(A Documentary Review)
(Yes, She Has Danced Beneath The Gallows):
We are sometimes lucky enough to meet giants, I offer to you the mighty Alice. She may not look to be as big as most giants, but that is only an illusion. With a strength of spirit, love, and music, Alice is a giant who once danced beneath the gallows.
“I never hate. Hatred brings only hatred.”
Actually, Alice Herz-Sommer played the piano and gave many condemned people a faint glimpse of beauty and humanity, just before they were consumed by the fires of National Socialism.
Czechoslovakia was occupied by Hitler’s National Socialists in March of 1939. Jews were stripped of all rights and property. They were forbidden to work, ride public transportation, or use the public parks. Jews could not use telephones, own jewelry, or keep money.
The dehumanization of Jews began.
“Although we were poor, had nothing to eat and the Nazis and their Czech collaborators took away all our belongings, for me the greatest punishment was having to wear the yellow star. When I went on the street my best non-Jewish friends didn’t dare to look at me.”
Alice was born in Prague, in 1903. She began playing the piano at five, studying under a prominent student of Liszt, Conrad Ansorge; at 16, she became the youngest member of the master class of Prague’s German musical academy.
Today, Alice lives in a single room apartment on the north side of London. She considers herself to be one of the luckiest people in the world. It’s true, she is the oldest Holocaust survivor and she plays classical piano for three hours a day at 109 years of age, but it is her spirit and attitude toward life that distinguishes her from the rest of humanity and makes her the luckiest person alive, and the rest of the world is lucky to have The Lady in Number Six to teach us the precepts of humanity and humility.
Expression from the heart is enough to separate artists, authors, and musicians from their peers, but when an artisan is blessed with a wholesome beauty within the heart, there is a richness and clarity produced that can only be called sublime.
When I watched a special presentation of the documentary about Alice Herz-Sommer and listened to her playing classical music from memory, I was moved, I felt the odd tear run down my cheek, but there was more; my heart ached and my heart cried for this lady and her message of love.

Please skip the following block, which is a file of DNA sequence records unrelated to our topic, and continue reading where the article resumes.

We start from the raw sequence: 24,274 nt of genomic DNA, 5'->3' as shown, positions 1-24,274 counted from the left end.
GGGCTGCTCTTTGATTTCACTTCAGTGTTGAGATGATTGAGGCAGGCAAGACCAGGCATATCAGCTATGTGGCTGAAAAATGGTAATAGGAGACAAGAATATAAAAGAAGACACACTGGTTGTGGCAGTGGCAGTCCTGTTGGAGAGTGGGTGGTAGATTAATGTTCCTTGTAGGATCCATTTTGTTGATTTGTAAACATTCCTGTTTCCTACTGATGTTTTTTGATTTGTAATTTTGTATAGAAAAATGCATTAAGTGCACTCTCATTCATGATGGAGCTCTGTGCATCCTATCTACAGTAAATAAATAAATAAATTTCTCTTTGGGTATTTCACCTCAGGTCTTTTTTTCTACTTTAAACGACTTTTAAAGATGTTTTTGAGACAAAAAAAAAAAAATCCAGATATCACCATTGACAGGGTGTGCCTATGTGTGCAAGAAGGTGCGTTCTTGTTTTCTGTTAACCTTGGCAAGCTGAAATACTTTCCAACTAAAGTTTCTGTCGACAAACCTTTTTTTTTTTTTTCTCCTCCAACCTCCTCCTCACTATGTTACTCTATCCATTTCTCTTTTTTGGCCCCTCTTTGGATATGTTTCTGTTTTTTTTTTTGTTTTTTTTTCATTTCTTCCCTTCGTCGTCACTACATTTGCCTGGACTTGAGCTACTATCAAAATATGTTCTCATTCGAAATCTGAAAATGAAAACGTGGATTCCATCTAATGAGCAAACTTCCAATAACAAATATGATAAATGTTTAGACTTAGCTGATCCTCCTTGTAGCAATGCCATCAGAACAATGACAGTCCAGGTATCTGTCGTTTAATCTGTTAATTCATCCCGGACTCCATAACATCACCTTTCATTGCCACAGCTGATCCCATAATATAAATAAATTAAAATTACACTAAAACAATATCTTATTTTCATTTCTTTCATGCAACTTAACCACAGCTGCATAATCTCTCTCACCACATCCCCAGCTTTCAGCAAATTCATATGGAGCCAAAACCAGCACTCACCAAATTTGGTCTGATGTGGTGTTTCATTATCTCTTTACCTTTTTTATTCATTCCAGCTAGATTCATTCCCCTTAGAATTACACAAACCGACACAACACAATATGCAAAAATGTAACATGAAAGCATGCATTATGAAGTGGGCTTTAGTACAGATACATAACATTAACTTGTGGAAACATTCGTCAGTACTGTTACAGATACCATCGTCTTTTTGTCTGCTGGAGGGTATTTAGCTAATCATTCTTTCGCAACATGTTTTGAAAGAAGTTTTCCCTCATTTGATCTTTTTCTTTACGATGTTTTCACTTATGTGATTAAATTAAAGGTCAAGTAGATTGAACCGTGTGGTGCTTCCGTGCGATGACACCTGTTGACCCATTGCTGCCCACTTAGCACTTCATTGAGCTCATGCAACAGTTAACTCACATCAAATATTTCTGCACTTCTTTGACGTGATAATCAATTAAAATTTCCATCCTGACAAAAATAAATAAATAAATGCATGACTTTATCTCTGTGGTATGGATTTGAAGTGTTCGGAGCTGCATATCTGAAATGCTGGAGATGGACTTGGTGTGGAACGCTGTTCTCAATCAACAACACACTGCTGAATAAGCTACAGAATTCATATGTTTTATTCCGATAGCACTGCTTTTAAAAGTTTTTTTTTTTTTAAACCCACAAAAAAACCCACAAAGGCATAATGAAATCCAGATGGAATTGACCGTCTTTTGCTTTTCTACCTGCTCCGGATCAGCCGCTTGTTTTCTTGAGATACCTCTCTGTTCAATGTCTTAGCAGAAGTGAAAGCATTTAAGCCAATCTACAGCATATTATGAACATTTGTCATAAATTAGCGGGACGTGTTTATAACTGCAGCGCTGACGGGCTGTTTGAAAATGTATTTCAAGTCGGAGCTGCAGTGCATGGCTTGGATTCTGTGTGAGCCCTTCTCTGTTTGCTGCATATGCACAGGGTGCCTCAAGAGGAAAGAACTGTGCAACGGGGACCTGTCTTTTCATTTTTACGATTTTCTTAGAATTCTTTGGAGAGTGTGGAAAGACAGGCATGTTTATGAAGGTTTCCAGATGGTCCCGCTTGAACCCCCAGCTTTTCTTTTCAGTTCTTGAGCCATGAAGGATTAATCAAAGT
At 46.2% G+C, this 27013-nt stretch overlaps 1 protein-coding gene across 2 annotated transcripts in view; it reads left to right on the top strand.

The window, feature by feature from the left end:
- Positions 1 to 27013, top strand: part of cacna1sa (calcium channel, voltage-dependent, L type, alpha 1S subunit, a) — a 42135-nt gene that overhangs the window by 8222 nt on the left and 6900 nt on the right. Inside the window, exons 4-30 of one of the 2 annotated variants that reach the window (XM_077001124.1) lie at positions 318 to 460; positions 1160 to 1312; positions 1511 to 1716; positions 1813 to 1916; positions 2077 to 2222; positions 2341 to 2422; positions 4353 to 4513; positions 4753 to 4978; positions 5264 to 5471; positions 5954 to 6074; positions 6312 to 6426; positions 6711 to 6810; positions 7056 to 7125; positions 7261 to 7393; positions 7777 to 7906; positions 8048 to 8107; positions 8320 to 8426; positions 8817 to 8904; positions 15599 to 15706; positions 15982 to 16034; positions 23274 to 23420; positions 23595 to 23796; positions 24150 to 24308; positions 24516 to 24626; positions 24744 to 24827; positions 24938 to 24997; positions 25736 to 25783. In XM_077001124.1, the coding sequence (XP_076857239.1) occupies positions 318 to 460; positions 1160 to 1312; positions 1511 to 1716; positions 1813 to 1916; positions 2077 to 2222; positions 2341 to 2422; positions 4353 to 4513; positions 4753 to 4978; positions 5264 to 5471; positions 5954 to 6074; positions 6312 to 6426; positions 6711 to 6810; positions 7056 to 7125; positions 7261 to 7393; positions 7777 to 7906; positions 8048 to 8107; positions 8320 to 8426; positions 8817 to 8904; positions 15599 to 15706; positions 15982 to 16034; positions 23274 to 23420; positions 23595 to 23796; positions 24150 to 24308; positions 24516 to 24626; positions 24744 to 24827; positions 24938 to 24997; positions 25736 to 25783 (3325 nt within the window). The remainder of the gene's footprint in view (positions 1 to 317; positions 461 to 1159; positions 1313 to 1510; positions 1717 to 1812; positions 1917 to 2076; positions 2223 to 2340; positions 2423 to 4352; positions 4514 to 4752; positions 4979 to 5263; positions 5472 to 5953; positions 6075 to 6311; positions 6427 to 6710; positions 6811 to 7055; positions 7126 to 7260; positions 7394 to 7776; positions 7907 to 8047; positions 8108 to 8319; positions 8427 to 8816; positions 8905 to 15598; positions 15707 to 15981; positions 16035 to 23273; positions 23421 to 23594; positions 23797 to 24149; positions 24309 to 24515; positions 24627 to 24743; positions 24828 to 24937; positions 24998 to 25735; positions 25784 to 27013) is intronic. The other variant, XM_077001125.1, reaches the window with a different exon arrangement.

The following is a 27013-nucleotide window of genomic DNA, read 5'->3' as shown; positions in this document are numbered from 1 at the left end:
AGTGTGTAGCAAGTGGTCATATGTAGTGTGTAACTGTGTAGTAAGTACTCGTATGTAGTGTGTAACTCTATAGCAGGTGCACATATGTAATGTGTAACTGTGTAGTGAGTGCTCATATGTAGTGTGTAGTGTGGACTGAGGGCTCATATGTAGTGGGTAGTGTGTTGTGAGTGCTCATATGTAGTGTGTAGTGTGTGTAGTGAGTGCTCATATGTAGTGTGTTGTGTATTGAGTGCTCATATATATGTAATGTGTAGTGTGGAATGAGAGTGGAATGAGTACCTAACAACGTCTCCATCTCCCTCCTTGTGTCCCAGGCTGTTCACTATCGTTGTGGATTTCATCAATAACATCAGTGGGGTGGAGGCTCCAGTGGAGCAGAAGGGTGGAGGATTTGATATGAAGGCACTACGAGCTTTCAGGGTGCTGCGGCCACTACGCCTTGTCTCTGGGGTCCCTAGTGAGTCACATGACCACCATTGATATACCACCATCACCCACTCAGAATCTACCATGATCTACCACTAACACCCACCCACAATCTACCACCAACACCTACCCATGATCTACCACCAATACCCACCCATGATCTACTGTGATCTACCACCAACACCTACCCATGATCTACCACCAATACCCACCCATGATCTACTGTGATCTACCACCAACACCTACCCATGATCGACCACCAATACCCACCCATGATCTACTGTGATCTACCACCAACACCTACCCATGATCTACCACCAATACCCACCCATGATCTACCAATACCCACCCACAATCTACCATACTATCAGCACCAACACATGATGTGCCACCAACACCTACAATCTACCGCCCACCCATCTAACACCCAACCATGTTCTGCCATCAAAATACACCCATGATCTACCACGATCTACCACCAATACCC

Like many others, I know nothing of music, especially classical piano; yet, I know when the music moves me to the basic essence of my being and this is what Alice and her music did for me.
She once played beneath the gallows, offering this same beauty of spirit, for a few brief seconds, to tens of thousands of innocent people just before they were executed. She played to survive, but she shared her love through her music, and it’s sad but true, when we part with this mortal coil, we take only what is in our heart. Alice gave those poor lost souls a gift to take with them, it was all that she could do.
Alice is still giving, in these troubling times, she offers us not only beautiful music, but immeasurable amounts of love and courage as well.
“MUSIC WAS MY FOOD”
Alice grew up in the Jewish intellectual circles of Prague, Franz Kafka was a family friend. She learned Schubert, Smetana, and Beethoven in the long forgotten style of Arthur Schnabel, one of her instructors.
She was confined in the Prague ghetto with her husband and son for two years. They were then deported to Theresienstadt concentration camp (Terezin in Czech), north of Prague.
At Theresienstadt, she was assigned to the camp orchestra and managed to play Chopin’s 24 Etudes from memory.
“We were hardly given any food in Theresienstadt. We lost weight. We scavenged for potato peelings as people starved to death around us. People ask, ‘How could you make music?’ We were so weak. But music was special, like a spell. Music was my food. There were excellent musicians there in the camp orchestra, really excellent. Violinists, cellists, singers, conductors and composers.”
Alice’s husband, an accomplished violinist, was transferred to Auschwitz in 1944 and then to Dachau. He and most of Alice’s family were killed at Dachau.
ONE OF ONLY 130 CHILDREN TO SURVIVE